Ocean City, New Jersey, will soon collect trash — let’s face it, mostly dog waste — from the parking lot of the popular dog beach at the foot of the Ocean City-Longport bridge.
More properly known as the Malibu Beach Wildlife Management Area, locals mostly call the beach facing the Great Egg Harbor Inlet “dog beach.” It’s been a popular spot for dogs and their owners for years, but the state indicated if litter and bags filled with dog waste continued to accumulate at the trailhead, it would close access to the park entirely.
This year, the state and Ocean City reached an agreement to collect the trash, at a cost of $23,800 to the city.
“It’s a good resource for Ocean City residents and visitors. Conversely, with the potential for the state blocking access to dog beach, a likely spot for that dog pack to migrate would be on Ocean City’s beaches,” said Doug Bergen, Ocean City’s public information officer. In an interview Monday, he said that a dumpster will be put in place any day now.
On a weekday morning in April, there are enough dogs running around that it’s hard to keep track, but this is empty compared to the dog-packed beach of summer weekends, when the small gravel parking lot overflows and dogs and owners pack the beach.
As one of the few beach spots where dogs are welcome, the small stretch of inlet beach draws numerous visitors each year — enough that the numbers have begun to become a problem. A sign warns that the parking area will be closed if excessive littering continues, and a nearby, hand written sign asks that bags be walked across the street to the trash cans or dumpster near the fishing pier. Still, there is a small pile of waste-filled bags at the foot of the sign, and a few more scattered on the nearby path.
Although the area is part of Atlantic County, the Cape May County Bridge Commission that operates the toll bridge leading into Ocean City once collected the trash from the site. That stopped last fall. According to published reports the practice ended because the volume got to be too much in the summer.
Things were reaching the point where the state had to consider closing the site, according to Caryn Shinske, a spokeswoman for the New Jersey Department of Environmental Protection, which oversees the wildlife management areas throughout the state.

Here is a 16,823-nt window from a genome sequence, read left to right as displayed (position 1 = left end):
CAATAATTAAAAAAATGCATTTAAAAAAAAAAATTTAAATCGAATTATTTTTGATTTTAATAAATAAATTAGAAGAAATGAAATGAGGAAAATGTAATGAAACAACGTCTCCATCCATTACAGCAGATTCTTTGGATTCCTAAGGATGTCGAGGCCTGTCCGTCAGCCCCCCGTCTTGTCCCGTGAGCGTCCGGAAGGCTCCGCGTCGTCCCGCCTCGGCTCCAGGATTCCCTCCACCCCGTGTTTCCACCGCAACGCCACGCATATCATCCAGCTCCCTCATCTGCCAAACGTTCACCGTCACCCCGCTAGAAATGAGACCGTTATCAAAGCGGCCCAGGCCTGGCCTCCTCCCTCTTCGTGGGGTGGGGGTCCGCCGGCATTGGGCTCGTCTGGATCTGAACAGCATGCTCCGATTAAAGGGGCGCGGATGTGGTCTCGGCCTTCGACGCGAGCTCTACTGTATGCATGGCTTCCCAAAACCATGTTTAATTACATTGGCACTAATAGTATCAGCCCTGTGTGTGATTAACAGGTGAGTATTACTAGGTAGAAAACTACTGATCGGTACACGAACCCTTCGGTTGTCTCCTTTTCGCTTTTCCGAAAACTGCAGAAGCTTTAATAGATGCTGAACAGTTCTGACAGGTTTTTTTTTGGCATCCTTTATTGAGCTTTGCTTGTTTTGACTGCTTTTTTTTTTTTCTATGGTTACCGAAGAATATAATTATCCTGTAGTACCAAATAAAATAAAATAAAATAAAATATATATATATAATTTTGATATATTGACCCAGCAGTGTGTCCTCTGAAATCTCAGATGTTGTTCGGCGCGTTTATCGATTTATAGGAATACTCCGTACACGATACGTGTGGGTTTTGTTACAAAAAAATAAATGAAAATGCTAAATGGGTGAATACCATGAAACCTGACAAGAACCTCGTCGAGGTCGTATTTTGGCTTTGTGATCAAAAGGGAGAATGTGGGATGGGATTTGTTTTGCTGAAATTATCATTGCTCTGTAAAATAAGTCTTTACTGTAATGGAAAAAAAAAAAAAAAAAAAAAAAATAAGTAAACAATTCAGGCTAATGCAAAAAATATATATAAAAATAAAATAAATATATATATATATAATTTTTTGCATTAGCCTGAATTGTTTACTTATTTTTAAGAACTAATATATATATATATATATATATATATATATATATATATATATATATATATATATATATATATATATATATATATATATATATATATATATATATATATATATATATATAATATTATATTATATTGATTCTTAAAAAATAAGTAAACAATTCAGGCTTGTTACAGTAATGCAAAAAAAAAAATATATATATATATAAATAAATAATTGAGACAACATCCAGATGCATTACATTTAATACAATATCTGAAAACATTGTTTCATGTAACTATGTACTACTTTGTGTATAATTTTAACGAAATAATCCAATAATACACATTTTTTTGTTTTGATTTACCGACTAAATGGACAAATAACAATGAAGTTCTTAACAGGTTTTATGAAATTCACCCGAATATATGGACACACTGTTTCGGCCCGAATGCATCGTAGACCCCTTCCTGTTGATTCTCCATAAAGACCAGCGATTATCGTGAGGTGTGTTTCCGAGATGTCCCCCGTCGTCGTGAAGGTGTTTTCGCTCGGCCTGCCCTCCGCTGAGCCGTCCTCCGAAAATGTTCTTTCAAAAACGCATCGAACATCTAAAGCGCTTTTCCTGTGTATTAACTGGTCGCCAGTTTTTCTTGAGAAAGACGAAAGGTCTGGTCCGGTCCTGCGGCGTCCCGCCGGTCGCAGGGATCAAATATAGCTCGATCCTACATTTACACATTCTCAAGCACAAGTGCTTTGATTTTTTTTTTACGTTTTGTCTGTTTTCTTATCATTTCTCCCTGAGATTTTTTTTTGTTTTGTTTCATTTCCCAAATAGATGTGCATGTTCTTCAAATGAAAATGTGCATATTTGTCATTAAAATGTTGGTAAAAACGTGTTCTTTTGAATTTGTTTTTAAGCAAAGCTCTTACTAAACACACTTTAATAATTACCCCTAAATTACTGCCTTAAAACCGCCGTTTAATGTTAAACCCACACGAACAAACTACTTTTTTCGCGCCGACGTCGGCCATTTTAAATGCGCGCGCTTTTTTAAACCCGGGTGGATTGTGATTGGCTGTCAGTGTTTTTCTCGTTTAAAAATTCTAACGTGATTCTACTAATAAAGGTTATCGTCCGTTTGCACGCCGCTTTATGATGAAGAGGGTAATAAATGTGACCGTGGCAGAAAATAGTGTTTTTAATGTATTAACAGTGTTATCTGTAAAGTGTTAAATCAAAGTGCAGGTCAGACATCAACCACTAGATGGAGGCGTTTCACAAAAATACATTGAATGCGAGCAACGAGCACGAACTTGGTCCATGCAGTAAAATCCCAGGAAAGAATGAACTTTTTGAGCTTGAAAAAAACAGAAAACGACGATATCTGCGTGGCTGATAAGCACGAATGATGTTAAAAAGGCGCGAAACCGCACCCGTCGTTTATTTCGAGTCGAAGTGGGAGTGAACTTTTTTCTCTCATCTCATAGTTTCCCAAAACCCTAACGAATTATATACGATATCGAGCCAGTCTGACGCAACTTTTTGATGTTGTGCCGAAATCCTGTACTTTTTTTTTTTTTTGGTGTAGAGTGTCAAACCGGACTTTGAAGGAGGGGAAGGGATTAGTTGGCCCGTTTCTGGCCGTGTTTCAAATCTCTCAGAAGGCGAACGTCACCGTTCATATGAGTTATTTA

“We want the beach to be clean so that everyone who visits can enjoy it,” she said.
Multiple sources, including official websites and the dog owners at the beach, say leashes are not required, but that’s not what the state says.
“It’s on state wildlife management property, therefor all dogs must be leashed,” said Shinske in a recent interview.
There are no houses nearby, and it’s been years since the demolition of the vacant remains of the beloved nightspot The Dunes across the road. The dog beach is just off a stretch of road through the wetlands connecting Somers Point and Longport, but it’s actually part of Egg Harbor Township, a sprawling Atlantic County municipality to which it has no direct connection. In fact, the 15-minute drive to the wildlife area from township hall passes through two other towns: Linwood and Somers Point.
There are ponds separating the beach from the busy road, where shore birds and ducks can often be seen. Far from the parking lot, at the end of the beach, a wide area is roped off as a nesting area. Most summers, it’s the site of one of the largest nesting areas in South Jersey for black skimmers, a dramatic black and white bird that flies close to the surface of still water, skimming its lower jaw along the surface for food.
Year-round, the 95.7-acre hosts a variety of migratory and nesting birds, including endangered and protected birds.